Image Courtesy of Warner Brothers (Please don’t sue me)

Unless you’re building a cutting edge software or Internet company, like Amazon, you’re most likely going to be in the Ben and Jerry’s camp. Like the thousands of burger joints in the world, you are one of many, with little to distinguish yourself from your competitors. But that doesn’t mean you can’t be successful.

There is a lot of emphasis on building your company fast. Getting as many users/customers as you can, proving you have this hyper, month over month growth. It’s as if your company doesn’t exist if you’re now showing 400% growth month over month. If you get caught up in this strategy when your business doesn’t call for it, then you’re going to fail.

Slow and steady wins the race. Just as in the story of the Tortoise and the Hare, it’s not how you start, but it’s how you finish. Set small goals for yourself and start to achieve them, one by one. If your burger shack has two employees and you try and get 5,000 customers during the first week and 10,000 the next week, you’re going to be overwhelmed. Your customers will be underwhelmed and your business will die. But if you start with 50 customers this week and 70 next week, and 100 the week after, you’re on the right path.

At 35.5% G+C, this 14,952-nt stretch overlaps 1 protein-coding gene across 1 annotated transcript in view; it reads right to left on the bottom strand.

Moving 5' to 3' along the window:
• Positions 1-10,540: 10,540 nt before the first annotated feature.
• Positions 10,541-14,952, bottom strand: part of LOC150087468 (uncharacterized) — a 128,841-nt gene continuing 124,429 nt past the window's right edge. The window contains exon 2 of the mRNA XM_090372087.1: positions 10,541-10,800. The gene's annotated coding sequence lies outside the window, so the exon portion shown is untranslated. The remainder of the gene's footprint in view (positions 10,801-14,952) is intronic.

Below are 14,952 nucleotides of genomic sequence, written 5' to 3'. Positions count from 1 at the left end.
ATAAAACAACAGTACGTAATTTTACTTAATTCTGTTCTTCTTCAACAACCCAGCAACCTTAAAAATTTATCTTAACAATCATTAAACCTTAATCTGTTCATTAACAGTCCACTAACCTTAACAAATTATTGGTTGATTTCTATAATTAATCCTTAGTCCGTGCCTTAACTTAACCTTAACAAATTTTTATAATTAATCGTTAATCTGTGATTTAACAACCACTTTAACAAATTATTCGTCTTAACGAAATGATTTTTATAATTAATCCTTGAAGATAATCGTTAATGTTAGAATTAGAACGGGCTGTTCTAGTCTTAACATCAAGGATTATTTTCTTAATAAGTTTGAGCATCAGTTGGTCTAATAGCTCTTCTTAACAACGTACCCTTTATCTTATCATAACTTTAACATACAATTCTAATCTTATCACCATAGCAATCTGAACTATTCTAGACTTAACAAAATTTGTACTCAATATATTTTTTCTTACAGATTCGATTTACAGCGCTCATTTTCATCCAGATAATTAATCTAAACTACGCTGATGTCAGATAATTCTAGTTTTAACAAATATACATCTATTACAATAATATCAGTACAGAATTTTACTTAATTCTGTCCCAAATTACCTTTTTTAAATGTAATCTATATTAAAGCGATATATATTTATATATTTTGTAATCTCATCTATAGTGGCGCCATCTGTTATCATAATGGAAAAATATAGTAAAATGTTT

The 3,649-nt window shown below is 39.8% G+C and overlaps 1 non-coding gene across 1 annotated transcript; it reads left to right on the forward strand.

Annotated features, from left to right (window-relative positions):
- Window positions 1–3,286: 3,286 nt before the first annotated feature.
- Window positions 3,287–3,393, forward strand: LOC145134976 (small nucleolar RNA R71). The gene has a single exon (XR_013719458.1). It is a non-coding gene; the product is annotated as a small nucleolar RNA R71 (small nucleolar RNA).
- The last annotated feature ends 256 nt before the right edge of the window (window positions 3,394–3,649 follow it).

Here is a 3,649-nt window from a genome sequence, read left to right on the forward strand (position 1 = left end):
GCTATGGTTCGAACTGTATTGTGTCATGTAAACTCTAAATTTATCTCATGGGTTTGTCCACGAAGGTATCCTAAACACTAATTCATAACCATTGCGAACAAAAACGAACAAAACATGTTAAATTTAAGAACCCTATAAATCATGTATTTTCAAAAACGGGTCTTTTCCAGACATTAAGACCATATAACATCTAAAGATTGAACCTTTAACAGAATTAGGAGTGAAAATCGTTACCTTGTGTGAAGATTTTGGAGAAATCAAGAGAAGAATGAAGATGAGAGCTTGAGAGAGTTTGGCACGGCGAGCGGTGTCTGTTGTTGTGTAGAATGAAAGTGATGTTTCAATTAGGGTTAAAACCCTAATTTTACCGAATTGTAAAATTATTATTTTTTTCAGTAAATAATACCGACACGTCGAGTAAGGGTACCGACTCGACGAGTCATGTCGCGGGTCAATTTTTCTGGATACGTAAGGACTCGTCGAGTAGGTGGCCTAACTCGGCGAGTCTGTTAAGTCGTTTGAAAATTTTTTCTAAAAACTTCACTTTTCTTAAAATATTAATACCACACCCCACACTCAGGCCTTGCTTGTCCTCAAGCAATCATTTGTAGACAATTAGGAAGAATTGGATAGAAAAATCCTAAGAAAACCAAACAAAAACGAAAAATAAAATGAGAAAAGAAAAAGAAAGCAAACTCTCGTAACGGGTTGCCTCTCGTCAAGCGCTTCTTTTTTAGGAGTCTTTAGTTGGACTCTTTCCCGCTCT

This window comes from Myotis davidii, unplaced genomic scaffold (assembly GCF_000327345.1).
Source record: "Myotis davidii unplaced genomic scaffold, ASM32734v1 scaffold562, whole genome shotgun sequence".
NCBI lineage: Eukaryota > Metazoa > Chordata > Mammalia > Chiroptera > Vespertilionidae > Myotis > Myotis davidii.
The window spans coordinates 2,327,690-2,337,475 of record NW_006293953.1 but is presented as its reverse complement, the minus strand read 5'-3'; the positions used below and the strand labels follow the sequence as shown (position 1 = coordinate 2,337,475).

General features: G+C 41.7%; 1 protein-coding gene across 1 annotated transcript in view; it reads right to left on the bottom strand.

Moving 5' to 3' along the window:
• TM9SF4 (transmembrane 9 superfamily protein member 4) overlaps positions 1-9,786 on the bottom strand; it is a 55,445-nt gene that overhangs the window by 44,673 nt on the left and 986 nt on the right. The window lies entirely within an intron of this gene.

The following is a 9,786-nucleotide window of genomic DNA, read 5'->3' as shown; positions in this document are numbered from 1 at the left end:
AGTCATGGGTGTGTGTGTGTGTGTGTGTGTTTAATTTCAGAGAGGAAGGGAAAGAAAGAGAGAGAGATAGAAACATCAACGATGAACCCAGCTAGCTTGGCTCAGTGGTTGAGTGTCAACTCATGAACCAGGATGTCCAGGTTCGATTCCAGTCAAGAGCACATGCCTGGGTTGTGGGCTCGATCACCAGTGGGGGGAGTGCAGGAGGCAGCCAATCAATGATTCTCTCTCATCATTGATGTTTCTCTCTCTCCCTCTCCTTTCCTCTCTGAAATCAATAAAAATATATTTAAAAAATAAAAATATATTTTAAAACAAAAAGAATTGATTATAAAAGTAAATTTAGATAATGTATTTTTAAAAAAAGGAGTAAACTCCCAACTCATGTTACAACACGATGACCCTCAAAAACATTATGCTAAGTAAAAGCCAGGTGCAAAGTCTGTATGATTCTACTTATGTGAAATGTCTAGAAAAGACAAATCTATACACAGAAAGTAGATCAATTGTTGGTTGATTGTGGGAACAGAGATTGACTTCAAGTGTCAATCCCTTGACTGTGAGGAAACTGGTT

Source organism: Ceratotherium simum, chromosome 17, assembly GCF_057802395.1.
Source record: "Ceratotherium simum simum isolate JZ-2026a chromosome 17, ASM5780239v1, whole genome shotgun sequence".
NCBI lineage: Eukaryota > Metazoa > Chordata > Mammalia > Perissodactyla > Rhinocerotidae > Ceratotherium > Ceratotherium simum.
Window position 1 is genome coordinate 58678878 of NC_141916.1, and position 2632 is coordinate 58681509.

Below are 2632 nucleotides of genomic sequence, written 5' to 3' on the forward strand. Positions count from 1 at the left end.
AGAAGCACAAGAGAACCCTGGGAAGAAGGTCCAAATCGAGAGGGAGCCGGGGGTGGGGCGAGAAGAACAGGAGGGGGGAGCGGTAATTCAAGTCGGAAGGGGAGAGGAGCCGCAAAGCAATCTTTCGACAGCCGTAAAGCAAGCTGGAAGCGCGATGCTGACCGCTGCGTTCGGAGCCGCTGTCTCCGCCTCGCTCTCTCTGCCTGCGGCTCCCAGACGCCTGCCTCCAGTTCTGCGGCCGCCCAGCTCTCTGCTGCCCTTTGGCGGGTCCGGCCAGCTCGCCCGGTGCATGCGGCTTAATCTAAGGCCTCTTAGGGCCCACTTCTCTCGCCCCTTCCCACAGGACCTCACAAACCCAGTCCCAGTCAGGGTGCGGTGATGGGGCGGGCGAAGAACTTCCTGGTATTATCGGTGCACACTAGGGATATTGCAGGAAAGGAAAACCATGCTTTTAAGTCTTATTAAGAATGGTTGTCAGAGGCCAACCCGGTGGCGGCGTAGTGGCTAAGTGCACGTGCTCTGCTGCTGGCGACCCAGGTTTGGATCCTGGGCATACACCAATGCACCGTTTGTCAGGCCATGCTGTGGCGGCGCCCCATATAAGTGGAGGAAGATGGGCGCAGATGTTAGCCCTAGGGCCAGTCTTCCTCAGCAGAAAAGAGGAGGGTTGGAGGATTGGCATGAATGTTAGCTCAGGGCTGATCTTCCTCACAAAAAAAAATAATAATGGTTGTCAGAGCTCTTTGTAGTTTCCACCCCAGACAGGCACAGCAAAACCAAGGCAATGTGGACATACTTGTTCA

Apply this advice to any aspect of your life. I truly believe it will help you. Think about the tortoise and the hare. Think about how many places serve hamburgers. Whether it’s your health, business, love life, or investments, things take time. Good things happen to those who are patient. Slow and steady growth will get you to where you want to be. Focus on being better than you were yesterday and you will go far.